Make sure that your insurance policy includes cover for flooding. Contact the British Insurance Brokers’ Association if you want to find someone to help you source better cover. If your property was built before 2009 and is in an area at risk of flooding, it may qualify for cover under Flood Re, the government scheme that offers subsidised insurance to especially vulnerable buildings. It operates via insurers and charges a fixed fee based on council tax bands for buildings and contents insurance.

If you are buying a newly built home, ask the builder if it has included any flood mitigation measures. These can include installing water-resistant external doors and windows, sealing external walls – or “tanking” – to make them waterproof, re-pointing brickwork to reduce penetration of water, or raising the threshold of a porch in order to make it more difficult for water to get in. If there are no flood mitigation measures, consider putting them in yourself.

If you are a renter, ask your landlord what standard of flood cover the property has. And check whether you will be able to get cover for alternative accommodation if you have to move out as a result of a flood.

Seek advice if your insurer turns down the claim. One Walthamstow resident whose home was affected had her claim refused by insurer MoreThan, which said that the weather was not severe enough to be classed as a storm. After the issue was highlighted by local Labour MP Stella Creasy, the insurer said that it had made a mistake and “misinterpreted a weather report and therefore incorrectly declined the claim”. It then contacted the customer to settle.

If your insurer refuses to pay up, the National Flood Forum can offer advice. “People can come across lots of different issues, ranging from problems with the insurance company to people taking out the wrong insurance, or with not enough cover,” says Cobbing. “The detail is important: read the policy in detail when you take out cover. But also, some insurance companies are not so good at paying claims.”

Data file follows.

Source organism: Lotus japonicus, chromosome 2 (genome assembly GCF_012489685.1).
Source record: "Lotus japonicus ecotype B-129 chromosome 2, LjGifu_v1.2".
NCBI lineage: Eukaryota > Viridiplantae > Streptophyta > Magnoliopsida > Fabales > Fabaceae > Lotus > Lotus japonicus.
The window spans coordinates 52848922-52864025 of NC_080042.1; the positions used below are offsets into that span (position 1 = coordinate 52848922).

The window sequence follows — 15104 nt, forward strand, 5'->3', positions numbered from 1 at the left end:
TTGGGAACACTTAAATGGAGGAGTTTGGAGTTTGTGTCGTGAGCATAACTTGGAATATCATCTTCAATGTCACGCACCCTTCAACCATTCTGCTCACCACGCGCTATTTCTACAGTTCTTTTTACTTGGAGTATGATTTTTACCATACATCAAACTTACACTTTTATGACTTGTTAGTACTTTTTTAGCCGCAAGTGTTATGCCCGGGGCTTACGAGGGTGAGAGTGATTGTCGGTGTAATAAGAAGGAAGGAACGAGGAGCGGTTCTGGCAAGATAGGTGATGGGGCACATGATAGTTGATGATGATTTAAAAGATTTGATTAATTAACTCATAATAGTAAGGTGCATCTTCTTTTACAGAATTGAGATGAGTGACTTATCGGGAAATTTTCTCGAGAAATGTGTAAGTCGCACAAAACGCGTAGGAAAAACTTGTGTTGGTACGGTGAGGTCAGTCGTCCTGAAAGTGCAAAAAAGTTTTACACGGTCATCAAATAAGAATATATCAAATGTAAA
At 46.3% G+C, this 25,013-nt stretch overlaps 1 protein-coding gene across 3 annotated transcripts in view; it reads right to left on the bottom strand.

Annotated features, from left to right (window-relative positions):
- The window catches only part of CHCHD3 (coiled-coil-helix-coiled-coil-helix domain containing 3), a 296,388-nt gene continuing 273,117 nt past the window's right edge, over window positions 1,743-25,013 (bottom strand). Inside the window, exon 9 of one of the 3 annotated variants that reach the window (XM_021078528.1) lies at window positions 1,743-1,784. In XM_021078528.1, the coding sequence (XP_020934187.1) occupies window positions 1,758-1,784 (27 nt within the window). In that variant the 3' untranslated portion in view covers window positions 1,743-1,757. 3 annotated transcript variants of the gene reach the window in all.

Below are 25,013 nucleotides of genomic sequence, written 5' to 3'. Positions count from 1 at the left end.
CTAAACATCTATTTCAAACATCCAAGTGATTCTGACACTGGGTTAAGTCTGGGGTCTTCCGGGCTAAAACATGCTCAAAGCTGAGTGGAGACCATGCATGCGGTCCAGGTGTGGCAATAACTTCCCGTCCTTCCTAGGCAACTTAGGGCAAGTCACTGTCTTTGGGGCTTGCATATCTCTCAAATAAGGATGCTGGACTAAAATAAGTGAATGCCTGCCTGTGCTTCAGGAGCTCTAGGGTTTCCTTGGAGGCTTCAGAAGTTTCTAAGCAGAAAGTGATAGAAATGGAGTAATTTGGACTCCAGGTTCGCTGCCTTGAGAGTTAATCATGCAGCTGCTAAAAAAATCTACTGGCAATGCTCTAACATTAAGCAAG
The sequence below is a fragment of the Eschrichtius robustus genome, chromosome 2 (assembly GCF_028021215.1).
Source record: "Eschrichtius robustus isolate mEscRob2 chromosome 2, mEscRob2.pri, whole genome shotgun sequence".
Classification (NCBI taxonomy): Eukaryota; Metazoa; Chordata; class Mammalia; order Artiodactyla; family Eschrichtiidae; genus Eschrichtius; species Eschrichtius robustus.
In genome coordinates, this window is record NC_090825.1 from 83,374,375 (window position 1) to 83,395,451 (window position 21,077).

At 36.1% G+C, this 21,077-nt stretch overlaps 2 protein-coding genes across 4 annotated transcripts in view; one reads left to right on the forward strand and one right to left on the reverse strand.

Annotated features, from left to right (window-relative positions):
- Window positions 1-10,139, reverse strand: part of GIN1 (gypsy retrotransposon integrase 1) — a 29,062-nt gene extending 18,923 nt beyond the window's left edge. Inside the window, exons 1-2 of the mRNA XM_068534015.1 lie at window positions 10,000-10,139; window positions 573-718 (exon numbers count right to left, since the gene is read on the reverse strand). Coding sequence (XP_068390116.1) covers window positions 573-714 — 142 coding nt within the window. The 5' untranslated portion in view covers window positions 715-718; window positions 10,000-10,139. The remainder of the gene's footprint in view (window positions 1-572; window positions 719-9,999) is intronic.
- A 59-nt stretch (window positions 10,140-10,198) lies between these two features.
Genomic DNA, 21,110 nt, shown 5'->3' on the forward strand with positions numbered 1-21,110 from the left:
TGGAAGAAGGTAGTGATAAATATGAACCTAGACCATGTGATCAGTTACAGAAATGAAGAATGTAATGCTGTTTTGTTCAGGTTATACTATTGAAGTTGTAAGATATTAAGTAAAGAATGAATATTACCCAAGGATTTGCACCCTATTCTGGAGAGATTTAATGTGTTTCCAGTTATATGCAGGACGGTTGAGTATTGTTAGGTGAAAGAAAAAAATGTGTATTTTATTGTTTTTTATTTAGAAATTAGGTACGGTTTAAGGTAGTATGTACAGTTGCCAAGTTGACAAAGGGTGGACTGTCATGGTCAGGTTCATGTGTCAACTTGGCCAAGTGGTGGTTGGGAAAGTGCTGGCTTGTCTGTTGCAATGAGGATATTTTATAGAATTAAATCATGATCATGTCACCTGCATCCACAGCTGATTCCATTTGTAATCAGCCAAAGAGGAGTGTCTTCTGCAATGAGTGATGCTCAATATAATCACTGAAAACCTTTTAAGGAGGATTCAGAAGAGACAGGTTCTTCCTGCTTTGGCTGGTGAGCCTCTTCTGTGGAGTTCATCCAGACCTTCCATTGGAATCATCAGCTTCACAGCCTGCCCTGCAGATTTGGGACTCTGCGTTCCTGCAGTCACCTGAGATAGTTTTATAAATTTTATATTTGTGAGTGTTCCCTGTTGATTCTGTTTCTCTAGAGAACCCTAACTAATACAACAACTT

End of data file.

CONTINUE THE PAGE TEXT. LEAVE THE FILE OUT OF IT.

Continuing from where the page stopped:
Look for a Flood Action Group (FAG), which can be created by neighbours to reduce the risk of floods in their area. They typically liaise with agencies and councils to tackle risks.

“Responsibilities for managing flood risk are complex, and FAGs can be really useful in making things happen to reduce risk,” says Cobbing.

If you discover there is a risk in your area, gather evidence and make sure local councillors as well as council planners know about it, so that it can be taken into account when planning decisions are made in the future.

Practical prevention

There are a number of simple steps you can take to limit the effects of a flood on your home and property:

Airbrick covers limit the risk of water coming in through airbricks, costing from £12 for the cheapest version.

Demountable flood barriers can be erected in doorways when flooding is expected. Prices vary widely, with online versions starting at just over £260 while some specialist companies charge over £400.

Non-return valves (NRVs) can be fitted to drains in order to stop sewage or floodwater backing up into the property, starting at about £35.

Silicon sealing. Water can enter homes through the gaps around wires and pipes – gaps that can be sealed with silicon.